Starch your engines!
There’s more to the humble potato than meets the eye. The potato is everyone’s friend. It’s your mum’s go-to side dish when she’s had a long day at work and wants to (s)mash the fuck out of something. It’s the large fries you eat at 4am after a hectic night on the DF. It’s even the gnocchi you re-heat for your girlfriend to make her think you’re cultured even though you pronounced it with the G. Don’t worry, we’ve all been there. But the lil dirt covered spud-bud is a diamond in the rough. It’s the tastiest, potentially healthy, most versatile goddamn vegetable our beautiful crops have to offer. The tater is your guide, leading you towards a slightly more sustainable existence.
The Youth Food Movement is an organisation teaching young australians about their food. From how to cook, read the labels, make sustainable choices and support our farmers, YFM want to reconnect us to our food and give us an understanding of where food comes from. That’s where the Potato Social came in.
With a ticket in hand, an empty stomach and my most hipster-ish jeans clinging to my butt, I was ready to go learn about spuds and how to improve my environmental footprint. As much as I like to think I’m an environmentalist, I still have a long way to go. I had no clue that there were ways to have a compost bin inside, let alone get one with at least a 50% discount from your local council just because you were giving it a whirl. Another thing I learnt from the gals at the Compost Revolution booth was that citrus fruit in compost bins can burn worms because they don’t have skin. Poor lil guys.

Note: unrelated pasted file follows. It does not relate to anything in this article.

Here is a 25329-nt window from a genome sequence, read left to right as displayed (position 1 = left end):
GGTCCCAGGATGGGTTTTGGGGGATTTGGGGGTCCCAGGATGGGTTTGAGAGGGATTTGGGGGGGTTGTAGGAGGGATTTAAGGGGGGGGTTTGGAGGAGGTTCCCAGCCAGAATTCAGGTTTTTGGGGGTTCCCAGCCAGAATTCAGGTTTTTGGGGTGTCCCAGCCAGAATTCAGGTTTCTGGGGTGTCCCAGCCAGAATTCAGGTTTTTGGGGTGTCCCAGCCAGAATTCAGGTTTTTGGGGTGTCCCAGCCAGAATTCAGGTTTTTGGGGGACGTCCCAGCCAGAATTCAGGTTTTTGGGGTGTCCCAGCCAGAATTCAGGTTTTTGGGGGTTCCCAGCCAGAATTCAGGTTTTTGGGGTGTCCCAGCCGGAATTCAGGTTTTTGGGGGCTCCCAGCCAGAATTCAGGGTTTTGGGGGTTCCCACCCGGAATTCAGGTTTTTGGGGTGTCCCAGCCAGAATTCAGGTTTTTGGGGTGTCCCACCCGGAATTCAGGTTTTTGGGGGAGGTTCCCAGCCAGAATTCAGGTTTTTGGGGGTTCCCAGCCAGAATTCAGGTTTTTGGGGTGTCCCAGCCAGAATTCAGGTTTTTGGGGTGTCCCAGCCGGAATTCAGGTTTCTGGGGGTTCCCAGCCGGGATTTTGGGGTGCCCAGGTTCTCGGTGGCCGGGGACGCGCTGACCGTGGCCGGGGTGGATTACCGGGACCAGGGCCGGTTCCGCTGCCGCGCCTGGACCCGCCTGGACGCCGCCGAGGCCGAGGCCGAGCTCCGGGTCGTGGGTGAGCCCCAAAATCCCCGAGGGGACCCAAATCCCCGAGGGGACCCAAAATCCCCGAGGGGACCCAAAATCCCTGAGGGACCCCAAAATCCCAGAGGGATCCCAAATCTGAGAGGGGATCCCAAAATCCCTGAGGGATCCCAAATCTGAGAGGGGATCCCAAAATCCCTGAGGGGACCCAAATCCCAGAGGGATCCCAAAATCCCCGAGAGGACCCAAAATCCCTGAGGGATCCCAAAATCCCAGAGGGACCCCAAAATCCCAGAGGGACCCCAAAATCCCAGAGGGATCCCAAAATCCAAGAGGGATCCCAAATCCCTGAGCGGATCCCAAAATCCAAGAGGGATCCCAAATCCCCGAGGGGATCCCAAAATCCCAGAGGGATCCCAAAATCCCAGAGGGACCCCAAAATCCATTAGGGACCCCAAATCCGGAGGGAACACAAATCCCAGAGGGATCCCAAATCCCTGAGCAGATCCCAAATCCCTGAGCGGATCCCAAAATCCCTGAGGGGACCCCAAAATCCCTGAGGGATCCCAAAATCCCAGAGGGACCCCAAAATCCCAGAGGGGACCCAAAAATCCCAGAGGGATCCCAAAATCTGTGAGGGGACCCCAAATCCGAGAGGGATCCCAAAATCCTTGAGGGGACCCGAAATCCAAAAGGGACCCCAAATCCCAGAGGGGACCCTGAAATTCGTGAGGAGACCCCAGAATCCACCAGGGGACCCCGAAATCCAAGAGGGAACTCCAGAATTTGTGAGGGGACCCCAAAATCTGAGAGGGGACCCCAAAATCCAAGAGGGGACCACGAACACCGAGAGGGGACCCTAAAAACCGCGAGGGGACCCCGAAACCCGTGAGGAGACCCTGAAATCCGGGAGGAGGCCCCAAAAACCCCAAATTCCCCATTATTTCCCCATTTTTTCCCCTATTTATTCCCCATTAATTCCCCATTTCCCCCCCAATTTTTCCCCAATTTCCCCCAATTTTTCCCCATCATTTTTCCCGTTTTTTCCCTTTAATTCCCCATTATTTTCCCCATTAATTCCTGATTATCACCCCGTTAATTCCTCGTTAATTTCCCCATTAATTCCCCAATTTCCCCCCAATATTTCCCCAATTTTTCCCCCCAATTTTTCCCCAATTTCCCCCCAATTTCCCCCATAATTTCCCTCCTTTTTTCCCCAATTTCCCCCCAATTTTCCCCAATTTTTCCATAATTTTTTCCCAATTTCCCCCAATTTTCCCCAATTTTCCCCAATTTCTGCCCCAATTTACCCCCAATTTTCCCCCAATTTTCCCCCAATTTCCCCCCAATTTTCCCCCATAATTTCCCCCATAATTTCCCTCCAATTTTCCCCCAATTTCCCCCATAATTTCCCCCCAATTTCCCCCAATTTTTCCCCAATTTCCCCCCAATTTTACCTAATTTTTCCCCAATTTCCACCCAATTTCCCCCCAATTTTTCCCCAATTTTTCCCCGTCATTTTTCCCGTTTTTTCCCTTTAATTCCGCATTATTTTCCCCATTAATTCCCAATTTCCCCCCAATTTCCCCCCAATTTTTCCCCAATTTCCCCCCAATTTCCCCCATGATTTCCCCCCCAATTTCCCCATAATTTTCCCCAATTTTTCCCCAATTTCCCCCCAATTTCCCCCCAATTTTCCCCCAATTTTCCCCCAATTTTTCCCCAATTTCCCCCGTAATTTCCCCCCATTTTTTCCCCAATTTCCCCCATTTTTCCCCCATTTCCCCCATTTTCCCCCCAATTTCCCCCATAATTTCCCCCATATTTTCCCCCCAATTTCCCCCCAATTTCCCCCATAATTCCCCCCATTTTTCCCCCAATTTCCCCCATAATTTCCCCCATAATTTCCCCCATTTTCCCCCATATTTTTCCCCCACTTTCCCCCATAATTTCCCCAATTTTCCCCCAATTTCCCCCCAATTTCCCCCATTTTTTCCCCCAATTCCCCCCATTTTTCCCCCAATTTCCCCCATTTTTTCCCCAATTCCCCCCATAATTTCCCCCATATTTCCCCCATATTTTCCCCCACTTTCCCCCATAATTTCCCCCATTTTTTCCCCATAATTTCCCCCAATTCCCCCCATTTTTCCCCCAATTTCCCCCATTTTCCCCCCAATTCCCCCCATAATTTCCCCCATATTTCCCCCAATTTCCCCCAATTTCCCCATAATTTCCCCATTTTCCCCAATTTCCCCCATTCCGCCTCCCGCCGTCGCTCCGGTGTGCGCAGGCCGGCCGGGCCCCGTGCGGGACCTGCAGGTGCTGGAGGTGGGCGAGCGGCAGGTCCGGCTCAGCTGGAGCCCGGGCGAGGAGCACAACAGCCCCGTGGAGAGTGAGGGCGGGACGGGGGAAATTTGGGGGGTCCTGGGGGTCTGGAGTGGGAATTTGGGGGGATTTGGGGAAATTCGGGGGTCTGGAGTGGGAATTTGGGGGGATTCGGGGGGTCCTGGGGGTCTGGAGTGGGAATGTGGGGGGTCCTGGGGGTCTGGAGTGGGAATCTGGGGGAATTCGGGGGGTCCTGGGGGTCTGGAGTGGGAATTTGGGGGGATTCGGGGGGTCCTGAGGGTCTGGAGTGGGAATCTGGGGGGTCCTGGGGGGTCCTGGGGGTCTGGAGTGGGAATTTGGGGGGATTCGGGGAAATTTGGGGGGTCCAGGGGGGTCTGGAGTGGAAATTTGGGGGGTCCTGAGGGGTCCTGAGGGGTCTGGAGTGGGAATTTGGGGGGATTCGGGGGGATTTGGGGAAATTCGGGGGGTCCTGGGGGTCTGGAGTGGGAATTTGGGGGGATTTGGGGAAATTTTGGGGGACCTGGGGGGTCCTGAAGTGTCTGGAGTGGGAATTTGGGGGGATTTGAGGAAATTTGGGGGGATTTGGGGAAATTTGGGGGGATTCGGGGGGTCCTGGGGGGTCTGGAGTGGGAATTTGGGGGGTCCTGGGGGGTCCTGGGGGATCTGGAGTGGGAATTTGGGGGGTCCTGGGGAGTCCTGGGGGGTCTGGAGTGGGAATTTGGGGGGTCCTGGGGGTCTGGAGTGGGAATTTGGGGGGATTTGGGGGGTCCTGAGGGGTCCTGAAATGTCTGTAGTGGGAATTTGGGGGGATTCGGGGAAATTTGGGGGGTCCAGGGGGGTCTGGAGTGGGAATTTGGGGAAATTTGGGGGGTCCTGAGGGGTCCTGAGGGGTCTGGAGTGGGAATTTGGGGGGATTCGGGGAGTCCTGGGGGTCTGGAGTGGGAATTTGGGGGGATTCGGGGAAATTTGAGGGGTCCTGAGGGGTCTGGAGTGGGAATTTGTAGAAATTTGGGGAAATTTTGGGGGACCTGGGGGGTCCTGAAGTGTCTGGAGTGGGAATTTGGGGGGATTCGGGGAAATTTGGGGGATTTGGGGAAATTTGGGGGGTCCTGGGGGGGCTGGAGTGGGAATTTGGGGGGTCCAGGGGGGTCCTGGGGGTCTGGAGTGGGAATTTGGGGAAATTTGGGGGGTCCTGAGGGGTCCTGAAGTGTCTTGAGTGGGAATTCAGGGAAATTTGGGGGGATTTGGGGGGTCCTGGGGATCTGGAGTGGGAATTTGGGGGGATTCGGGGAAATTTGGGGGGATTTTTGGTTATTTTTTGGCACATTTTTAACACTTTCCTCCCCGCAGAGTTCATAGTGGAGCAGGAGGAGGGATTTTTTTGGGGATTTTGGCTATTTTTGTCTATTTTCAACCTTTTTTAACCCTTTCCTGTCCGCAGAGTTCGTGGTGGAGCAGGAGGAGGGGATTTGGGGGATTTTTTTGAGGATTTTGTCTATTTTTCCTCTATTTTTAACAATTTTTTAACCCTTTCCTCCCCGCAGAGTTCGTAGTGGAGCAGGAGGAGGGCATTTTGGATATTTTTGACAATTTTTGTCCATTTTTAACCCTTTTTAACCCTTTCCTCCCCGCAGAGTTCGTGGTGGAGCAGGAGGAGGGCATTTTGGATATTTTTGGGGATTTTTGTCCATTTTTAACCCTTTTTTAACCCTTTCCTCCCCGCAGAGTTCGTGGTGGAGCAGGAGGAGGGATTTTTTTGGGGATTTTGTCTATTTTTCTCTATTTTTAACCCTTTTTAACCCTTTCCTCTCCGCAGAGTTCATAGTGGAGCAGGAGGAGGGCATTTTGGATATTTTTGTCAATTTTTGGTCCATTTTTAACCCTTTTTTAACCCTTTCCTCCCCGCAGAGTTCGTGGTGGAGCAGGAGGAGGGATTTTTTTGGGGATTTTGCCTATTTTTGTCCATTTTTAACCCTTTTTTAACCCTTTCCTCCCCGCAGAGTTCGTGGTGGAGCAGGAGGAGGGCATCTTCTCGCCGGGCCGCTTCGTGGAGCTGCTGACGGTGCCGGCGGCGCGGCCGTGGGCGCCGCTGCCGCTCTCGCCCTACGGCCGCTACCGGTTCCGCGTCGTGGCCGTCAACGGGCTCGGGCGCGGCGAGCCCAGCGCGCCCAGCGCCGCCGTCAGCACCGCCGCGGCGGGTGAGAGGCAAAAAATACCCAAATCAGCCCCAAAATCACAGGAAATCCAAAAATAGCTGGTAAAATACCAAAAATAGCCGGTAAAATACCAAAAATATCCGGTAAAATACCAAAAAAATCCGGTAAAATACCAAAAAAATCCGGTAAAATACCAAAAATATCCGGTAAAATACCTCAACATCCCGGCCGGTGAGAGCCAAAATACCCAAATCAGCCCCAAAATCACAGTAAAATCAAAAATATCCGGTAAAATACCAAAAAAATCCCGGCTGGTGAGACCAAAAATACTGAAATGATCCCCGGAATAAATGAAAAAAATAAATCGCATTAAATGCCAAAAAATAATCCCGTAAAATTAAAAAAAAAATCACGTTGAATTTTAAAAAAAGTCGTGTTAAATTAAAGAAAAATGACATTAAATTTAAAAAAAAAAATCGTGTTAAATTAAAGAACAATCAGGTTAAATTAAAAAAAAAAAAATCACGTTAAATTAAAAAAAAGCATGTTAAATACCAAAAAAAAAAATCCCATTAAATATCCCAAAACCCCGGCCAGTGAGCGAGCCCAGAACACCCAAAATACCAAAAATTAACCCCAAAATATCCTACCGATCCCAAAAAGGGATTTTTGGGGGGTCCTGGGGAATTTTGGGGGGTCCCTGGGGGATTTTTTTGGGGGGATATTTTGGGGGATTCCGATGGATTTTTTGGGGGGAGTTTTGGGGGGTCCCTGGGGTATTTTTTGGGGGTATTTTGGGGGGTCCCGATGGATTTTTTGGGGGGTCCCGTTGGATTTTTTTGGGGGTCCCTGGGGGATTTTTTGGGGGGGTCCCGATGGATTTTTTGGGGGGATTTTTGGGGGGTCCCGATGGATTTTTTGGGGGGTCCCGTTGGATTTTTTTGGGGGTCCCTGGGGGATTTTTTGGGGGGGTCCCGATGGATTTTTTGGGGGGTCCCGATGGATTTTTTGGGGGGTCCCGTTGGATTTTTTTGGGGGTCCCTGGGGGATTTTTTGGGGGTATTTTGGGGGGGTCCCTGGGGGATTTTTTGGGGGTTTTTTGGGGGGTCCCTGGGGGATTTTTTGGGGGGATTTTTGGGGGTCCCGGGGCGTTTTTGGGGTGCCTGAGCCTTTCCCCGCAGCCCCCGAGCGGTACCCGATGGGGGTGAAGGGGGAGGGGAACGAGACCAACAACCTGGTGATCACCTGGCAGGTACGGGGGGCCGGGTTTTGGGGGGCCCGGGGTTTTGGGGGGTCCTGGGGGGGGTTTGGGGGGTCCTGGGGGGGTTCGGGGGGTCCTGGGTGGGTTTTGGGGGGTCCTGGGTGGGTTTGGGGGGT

During the evening there were talks from sustainability legend Michael Mobbs,who has transformed his Chippendale home into a completely self-sufficient energy source using solar panels, rainwater and water recycling. Along with ‘Fuck me, Australia’s a dry country’, Michael showed us how we can all grow our own potatoes at home. Almond Bar’s Sharon Salloum gave a hands-on demo of how to make vegan potato Kibbeh then handed out a bunch of forks so we could try it and let me tell you fam, it was lit.
In between playing with play dough to create foods that match perfectly with potatoes (everything, duh), quizzing the guys from Great Roots about which potato variety is the best for baked fries (Royal blue, apparently) and trying a bunch of tater-based vegan goodies, I spent my evening chatting to new people that are passionate about sustainability.
The YFM believe that every little thing can help, and that perspective is so encouraging. I left feeling motivated and ready to grow potatoes in my room. We’ll see how it goes.
But hey, if your thumb ain’t green, give this recipe a try. I guarantee you won’t find a tastier way to use up potato scraps.
Potato Peel Chips
by YFM Member Kate Jackson
- Peelings from 2 potatoes
- Two teaspoons of olive oil
- Pinch of salt
1. Preheat oven to 400 degrees Celsius.
2. Line a rimmed baking sheet with parchment paper or non-stick foil.
3. Gently toss the peelings with the olive oil. Place on a single layer on the baking sheet, and sprinkle with salt.
4. Bake for about 15 minutes or so, watching carefully to make sure they don’t get too brown.
5. Remove when they are crispy and serve at once.
Laura is a 21-year-old Italian grandmother who likes coffee, going to bed early and snapchat filters. Follow her on Instagram @laurajmasia.